The StratonHunter Group, a food and beverage management company is in the process of transforming the old Sears anchor building at the Station Mall into an upscale entertainment and dining centre. This is what people have wanted, more restaurant space with a vista to the Saint Mary’s River.
Although the plans and drawings all look good; there is an ominous admission that we have to now accept, no more anchor department stores! The mere fact that the old Sears anchor building is being subdivided into smaller diverse stores is the admission, by the “Pros”, that the anchor store is dead. The old-style department anchor store is dead, a relic of the past, well at least for Sault Ste. Marie.
So here goes sixty million dollars ($60,000,000) to turn the old Sears anchor building into an entertainment, dining, fitness and shopping centre. The premises will be “up-scaled”; implying a more expensive shopping and dining experience, hopefully maintaining a value proposition.
I am disappointed that we have thrown in the towel on the anchor store. I truly miss the old Sears and was desperately hoping for a replacement. Certainly what comes to mind is a Costco-type store. Station Mall desperately needed a Costco-type store to make it “the centre of it all”, again. Station Mall needed a Costco-type store that has the power of resurrecting the mall as a regional shopping centre; where people not just from our city, but from all over Algoma District came to the Sault to shop.
This is a major miss not just for the Station Mall but also a major failure for the Economic Development Corporation of Sault Ste. Marie. Tourism and shopping go hand in hand; it’s hard to have one without the other. How many times have you heard your friends/neighbours say “We are going to Traverse City to shop for the weekend”.
I find it difficult to see how the Station Mall is going to survive as a mall without a major anchor. A large shopping centre without proper anchors is what; a strip plaza? A strip plaza without a major grocery store is what; irrelevant, bankrupt?
It would seem that other strip plazas in our city are having a resurgence of business. New stores brought in by new investments in the plazas throughout the city are reviving the once semi-vacant strip plazas. These strip plazas around the city have always had the one ace in the hole to help them survive; housing density. The strip plazas around the city have a higher concentration of people living directly around them with higher household income levels.
This brings up the biggest problem with Station Mall; its location. In terms of its geography and demographics, Station Mall has the least amount of people living around it, in a three (3) kilometre radius, and a low average household income. So as a plaza; few people live around the Station Mall and have less disposable income. Not having a grocery store at the Station Mall has created a “food desert”.
APARTMENTS NOT CONDOS NEEDED:
The owners of the Station Mall must be keenly aware of this demographic dilemma. The only way to solve this problem is to actually have more people live around the Mall; therefore they have proposed building up to twelve (12) condominium buildings around the Station Mall.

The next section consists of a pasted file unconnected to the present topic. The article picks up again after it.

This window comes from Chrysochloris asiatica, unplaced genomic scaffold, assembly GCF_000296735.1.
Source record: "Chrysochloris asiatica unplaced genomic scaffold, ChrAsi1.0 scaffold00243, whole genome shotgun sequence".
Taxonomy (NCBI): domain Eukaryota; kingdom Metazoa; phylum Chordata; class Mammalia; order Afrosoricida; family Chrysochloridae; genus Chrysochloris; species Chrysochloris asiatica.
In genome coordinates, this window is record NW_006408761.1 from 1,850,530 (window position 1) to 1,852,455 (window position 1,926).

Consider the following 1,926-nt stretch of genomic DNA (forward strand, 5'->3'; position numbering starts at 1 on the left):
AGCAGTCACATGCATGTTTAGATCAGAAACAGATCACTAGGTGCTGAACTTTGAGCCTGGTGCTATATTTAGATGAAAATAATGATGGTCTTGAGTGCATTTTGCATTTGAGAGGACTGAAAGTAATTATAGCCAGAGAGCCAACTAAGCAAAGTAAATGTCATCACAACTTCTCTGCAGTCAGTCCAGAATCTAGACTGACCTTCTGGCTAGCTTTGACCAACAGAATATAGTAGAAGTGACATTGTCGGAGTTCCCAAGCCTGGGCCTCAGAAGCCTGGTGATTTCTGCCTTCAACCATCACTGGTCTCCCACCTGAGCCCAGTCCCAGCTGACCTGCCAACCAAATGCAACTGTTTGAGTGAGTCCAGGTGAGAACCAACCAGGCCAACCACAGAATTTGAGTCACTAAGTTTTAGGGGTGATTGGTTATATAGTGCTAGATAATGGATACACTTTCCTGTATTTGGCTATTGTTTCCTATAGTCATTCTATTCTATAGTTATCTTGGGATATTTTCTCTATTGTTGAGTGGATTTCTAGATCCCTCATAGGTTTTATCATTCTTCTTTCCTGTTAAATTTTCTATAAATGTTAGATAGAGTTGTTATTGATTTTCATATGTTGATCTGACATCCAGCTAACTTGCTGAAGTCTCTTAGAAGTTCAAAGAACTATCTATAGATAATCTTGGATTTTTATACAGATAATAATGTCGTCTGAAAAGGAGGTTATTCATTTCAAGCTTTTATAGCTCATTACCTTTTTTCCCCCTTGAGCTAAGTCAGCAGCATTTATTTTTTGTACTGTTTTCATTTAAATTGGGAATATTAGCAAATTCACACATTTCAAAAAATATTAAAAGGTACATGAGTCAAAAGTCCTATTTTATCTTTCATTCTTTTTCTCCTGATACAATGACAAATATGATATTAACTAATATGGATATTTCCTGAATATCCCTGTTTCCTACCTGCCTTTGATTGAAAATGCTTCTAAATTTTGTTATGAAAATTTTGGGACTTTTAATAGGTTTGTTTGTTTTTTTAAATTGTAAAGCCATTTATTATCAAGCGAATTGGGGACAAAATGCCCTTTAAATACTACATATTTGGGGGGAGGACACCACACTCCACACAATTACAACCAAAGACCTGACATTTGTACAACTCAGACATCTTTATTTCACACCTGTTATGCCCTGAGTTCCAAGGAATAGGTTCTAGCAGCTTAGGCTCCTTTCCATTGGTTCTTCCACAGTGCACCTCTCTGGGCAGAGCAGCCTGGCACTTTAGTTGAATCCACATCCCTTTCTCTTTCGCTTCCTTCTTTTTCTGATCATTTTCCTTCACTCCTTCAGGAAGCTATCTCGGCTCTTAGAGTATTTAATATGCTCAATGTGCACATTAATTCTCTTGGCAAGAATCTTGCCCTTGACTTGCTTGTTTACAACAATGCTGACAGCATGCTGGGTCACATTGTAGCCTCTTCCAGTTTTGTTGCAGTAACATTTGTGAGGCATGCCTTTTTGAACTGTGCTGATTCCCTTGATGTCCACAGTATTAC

With the vast empty parking lots, it seems like a good idea; however, condos don’t work in the Sault. Certainly, a lengthy blog for another time, but apartments not condos are essentially what are needed in the Sault.
Currently, there are over four thousand households in the Sault that are deemed families over-housed. Simply means that in these small family units, one or two people are living in a large house and are over-housed.
These are generally seniors, and the Canada Mortgage and Housing Corporation (CMHC) recently released a report indicating that “Canadian Seniors are opting to remain in their homes for longer”.
The report found the percentage of Canadians aged 75 and older who sold their homes fell steadily to 36% between 2016-2021, down from 41.6% between 1991-1996.
“In Canada, the proportion of elderly households who sell their property is elevated only in relatively advanced age group,” the report found. “It will therefore take another few years to see a truly significant portion of elderly households list their properties for sale.”
In Sault Ste. Marie, the biggest problem with getting seniors out of their homes is the lack of “attainable apartments for rent”. Not “affordable apartments”, but” attainable apartments”. The distinction here is that this cohort of seniors does not need affordable rentals as it has come to be understood, with government subsidies and geared to income. No, I am talking about market-rate apartment rentals that are attainably priced. Priced pointed where it makes sense for seniors to in fact sell their homes and move into an apartment. This cohort doesn’t need a subsidy, they need apartment pricing value.
The property around the Station Mall is a fantastic location for the creation of “attainable apartments”. This is exactly what is desperately needed in the Sault to solve our housing shortage. It is exactly the right demographic that the Station Mall needs for immediate housing density.
The demand nationwide is so great that the Federal Government just budgeted up to fifteen billion dollars for reduced building mortgage interest rates for the creation of “attainable apartments”.
So the demand is there, the property is there, the low-interest financing is there, now let’s see if the local Economic Development Leadership is there to get “attainable rentals done”!